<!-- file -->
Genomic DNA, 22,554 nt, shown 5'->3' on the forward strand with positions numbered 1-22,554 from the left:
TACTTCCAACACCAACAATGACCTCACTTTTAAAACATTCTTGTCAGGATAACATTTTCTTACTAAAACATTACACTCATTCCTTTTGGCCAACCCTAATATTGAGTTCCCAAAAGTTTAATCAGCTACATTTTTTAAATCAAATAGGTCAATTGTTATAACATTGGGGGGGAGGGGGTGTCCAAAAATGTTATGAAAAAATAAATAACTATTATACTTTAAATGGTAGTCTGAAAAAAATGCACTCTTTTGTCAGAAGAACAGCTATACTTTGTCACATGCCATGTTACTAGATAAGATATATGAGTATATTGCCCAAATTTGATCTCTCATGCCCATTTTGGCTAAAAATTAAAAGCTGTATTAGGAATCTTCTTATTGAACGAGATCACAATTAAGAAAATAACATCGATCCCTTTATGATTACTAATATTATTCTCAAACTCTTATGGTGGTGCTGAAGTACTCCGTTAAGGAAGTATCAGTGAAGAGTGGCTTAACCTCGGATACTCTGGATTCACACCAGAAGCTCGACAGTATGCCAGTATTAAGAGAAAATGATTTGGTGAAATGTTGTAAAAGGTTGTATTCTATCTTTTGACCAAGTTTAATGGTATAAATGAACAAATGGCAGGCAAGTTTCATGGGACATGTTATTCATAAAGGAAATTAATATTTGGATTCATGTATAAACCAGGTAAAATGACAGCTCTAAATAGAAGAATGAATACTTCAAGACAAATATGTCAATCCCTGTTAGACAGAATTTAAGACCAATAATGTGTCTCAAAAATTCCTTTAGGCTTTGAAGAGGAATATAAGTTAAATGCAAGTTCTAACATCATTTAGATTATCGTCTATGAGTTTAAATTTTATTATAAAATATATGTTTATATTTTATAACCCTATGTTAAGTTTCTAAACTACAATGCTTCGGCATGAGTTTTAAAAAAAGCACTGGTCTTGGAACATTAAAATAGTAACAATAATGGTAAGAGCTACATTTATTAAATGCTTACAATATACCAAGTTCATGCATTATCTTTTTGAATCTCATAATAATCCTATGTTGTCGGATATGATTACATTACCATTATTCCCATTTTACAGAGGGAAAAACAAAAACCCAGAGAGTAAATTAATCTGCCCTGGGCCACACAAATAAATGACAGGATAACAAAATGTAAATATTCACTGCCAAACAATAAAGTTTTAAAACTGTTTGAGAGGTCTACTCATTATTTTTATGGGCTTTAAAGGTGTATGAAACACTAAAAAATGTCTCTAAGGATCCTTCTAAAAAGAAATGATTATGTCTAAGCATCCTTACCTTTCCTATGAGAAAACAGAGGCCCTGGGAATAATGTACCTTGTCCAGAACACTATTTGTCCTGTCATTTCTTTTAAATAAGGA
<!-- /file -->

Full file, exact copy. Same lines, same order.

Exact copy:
Genomic DNA, 22,554 nt, shown 5'->3' on the forward strand with positions numbered 1-22,554 from the left:
TACTTCCAACACCAACAATGACCTCACTTTTAAAACATTCTTGTCAGGATAACATTTTCTTACTAAAACATTACACTCATTCCTTTTGGCCAACCCTAATATTGAGTTCCCAAAAGTTTAATCAGCTACATTTTTTAAATCAAATAGGTCAATTGTTATAACATTGGGGGGGAGGGGGTGTCCAAAAATGTTATGAAAAAATAAATAACTATTATACTTTAAATGGTAGTCTGAAAAAAATGCACTCTTTTGTCAGAAGAACAGCTATACTTTGTCACATGCCATGTTACTAGATAAGATATATGAGTATATTGCCCAAATTTGATCTCTCATGCCCATTTTGGCTAAAAATTAAAAGCTGTATTAGGAATCTTCTTATTGAACGAGATCACAATTAAGAAAATAACATCGATCCCTTTATGATTACTAATATTATTCTCAAACTCTTATGGTGGTGCTGAAGTACTCCGTTAAGGAAGTATCAGTGAAGAGTGGCTTAACCTCGGATACTCTGGATTCACACCAGAAGCTCGACAGTATGCCAGTATTAAGAGAAAATGATTTGGTGAAATGTTGTAAAAGGTTGTATTCTATCTTTTGACCAAGTTTAATGGTATAAATGAACAAATGGCAGGCAAGTTTCATGGGACATGTTATTCATAAAGGAAATTAATATTTGGATTCATGTATAAACCAGGTAAAATGACAGCTCTAAATAGAAGAATGAATACTTCAAGACAAATATGTCAATCCCTGTTAGACAGAATTTAAGACCAATAATGTGTCTCAAAAATTCCTTTAGGCTTTGAAGAGGAATATAAGTTAAATGCAAGTTCTAACATCATTTAGATTATCGTCTATGAGTTTAAATTTTATTATAAAATATATGTTTATATTTTATAACCCTATGTTAAGTTTCTAAACTACAATGCTTCGGCATGAGTTTTAAAAAAAGCACTGGTCTTGGAACATTAAAATAGTAACAATAATGGTAAGAGCTACATTTATTAAATGCTTACAATATACCAAGTTCATGCATTATCTTTTTGAATCTCATAATAATCCTATGTTGTCGGATATGATTACATTACCATTATTCCCATTTTACAGAGGGAAAAACAAAAACCCAGAGAGTAAATTAATCTGCCCTGGGCCACACAAATAAATGACAGGATAACAAAATGTAAATATTCACTGCCAAACAATAAAGTTTTAAAACTGTTTGAGAGGTCTACTCATTATTTTTATGGGCTTTAAAGGTGTATGAAACACTAAAAAATGTCTCTAAGGATCCTTCTAAAAAGAAATGATTATGTCTAAGCATCCTTACCTTTCCTATGAGAAAACAGAGGCCCTGGGAATAATGTACCTTGTCCAGAACACTATTTGTCCTGTCATTTCTTTTAAATAAGGA